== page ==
Meat Grinders

Old School or High Tech?

If you're going to make sausage, meat grinders are going to be high up on your equipment wish list.

Yes, you could resort to doing the job with nothing more than a knife. As a matter of fact, for most of history all sausage was made from hand chopped meat but...

...if you plan on more than a pound or two of sausage at a time'll soon come to the conclusion that you need one of the dedicated sausage grinders.

Hand Operated Grinders

    For well over a century, sausage makers have relied on simple hand cranked meat grinders like the one to the right.

    These work great, especially if your sausage batches are going to be on the small side...say 5 lbs. or under. They do take a little bit of manual labor, but have the advantage of not needing a separate power source.

    You can often find one of these older sausage grinders at rummage sales and flea markets, and many families have one that has been handed down over the generations. If they are taken care of they will last almost forever.

    Hand operated grinders are still being manufactured, and new models are inexpensive and easy to find at hardware stores and on specialty sites on the internet. A new one really shouldn't set you back much more that $50, and I have seen used ones on eBay sell for less than $20.


    If you buy a used hand grinder for your sausage making, be sure that it still has a selection of grinding plates included. You will want at least a fine (1/8 inch) and a coarse (1/4 inch) plate. With older grinders, it may be very hard to find replacement plates.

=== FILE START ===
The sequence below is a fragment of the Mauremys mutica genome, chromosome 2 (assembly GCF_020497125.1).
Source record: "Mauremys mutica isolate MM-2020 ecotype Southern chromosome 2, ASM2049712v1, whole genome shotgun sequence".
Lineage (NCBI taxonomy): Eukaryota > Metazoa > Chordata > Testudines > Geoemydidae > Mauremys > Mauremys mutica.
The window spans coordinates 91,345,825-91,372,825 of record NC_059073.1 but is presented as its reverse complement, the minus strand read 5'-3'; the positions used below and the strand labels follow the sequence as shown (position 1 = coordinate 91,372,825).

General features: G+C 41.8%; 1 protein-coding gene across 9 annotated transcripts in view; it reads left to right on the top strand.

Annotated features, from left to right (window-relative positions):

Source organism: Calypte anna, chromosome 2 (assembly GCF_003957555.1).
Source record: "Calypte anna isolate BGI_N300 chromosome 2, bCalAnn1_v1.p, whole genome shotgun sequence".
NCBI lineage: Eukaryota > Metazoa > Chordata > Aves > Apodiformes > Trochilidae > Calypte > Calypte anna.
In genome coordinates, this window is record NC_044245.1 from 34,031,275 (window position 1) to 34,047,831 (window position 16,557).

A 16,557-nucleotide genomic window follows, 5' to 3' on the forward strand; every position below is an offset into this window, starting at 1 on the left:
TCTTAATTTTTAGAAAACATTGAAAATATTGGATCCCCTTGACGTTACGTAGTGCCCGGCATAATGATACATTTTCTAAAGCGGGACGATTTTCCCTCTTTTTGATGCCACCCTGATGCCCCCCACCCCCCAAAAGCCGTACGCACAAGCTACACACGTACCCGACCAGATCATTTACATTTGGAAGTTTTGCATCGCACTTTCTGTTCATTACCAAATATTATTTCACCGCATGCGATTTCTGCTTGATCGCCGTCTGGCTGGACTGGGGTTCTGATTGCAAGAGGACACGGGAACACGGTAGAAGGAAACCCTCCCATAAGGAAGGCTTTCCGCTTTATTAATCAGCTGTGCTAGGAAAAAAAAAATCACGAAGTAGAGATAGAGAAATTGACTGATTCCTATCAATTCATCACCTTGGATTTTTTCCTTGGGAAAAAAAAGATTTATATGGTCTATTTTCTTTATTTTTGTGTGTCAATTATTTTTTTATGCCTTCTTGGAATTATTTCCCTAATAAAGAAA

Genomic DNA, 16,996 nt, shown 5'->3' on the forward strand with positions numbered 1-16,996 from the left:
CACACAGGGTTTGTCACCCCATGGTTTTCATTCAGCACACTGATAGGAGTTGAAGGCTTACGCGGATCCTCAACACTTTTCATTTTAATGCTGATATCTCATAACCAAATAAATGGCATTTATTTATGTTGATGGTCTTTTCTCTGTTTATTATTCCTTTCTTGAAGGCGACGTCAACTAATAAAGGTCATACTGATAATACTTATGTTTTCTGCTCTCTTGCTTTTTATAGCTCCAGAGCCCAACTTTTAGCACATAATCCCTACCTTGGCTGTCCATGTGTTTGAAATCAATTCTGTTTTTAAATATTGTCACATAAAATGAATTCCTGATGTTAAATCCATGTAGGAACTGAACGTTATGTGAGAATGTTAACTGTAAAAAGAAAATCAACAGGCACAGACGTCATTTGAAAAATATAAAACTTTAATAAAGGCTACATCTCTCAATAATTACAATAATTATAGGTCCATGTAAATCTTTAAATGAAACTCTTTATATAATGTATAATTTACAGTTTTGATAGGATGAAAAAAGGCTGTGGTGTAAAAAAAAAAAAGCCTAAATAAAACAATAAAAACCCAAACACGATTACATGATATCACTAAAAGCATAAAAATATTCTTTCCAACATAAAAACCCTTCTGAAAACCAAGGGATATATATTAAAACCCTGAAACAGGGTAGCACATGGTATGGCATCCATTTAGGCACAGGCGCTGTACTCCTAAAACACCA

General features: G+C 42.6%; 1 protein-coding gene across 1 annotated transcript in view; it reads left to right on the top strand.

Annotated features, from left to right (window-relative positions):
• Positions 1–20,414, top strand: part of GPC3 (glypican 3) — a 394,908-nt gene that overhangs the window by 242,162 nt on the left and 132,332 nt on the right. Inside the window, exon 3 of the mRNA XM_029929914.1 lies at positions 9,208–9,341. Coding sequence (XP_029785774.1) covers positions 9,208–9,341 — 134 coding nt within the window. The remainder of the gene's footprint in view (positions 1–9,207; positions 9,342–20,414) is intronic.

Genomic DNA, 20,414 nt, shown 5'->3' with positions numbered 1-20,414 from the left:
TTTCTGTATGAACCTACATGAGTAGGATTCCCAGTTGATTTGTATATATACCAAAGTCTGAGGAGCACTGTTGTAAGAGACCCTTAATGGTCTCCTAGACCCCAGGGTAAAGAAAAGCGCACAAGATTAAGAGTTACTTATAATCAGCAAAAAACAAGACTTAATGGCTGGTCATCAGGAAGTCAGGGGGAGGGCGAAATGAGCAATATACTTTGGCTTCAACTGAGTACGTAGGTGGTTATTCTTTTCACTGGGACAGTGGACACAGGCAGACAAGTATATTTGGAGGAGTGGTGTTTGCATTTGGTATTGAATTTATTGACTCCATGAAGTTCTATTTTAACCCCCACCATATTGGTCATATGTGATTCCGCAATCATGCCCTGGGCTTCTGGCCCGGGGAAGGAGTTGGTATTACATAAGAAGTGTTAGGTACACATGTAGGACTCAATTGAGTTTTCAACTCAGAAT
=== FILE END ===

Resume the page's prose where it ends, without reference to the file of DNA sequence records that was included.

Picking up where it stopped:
Electric Meat Grinders

    If you think you are going to be making larger batches of sausage, or you want to invest in a grinder that takes a bit less work and is more modern, consider an electric sausage grinder like the one here.

    Electric grinders come in many different sizes. Some are designed for the home enthusiast and others are capable of grinding huge batches of meat (200+lbs. per hour). Expect to be charged according to the capacity and speed of the grinder...larger and faster will obviously be more expensive. The electric grinders I am most familiar with cost between $100 and $250 new. You could certainly spend more if you wanted to.

    I once belonged to a group of guys that got together once a year to make a large batch of venison sausage.

    We pooled our resources and bought an industrial grinder that cost well over $300, and we were never sorry for the purchase.

    Split between 6 families, the investment was reasonable...we made hundreds of lbs. of sausage each fall. For the single home kitchen though, it would have been over-kill.

    More Tips... Don't buy a used electric grinder unless it's from a source you really trust. They are more complicated than manual models so...more can go wrong with them.

    Also...make sure that any grinder you buy has metal working parts, either cast or stainless. Plastic is fine for the case, but you don't want plastic grinding plates or augers.

Other Possibilities

    If you are lucky enough to already own a Kitchen Aid stand mixer, there is a great meat grinding attachment available for it. I bought one online for under $50, and it does a very good job. It's not quite as fast as a stand-alone grinder, but it is convenient and easy to use.

    I have also used a kitchen food processor for small batches when a dedicated grinder wasn't available. You do need to be careful though. Take it slowly and don't try to chop too much at once. It's very easy to over-process the meat and end up with mush.

Meat grinders are important tools for sausage making. Choose the one that you think suits your budget and situation. Remember, if you start small you can always upgrade.

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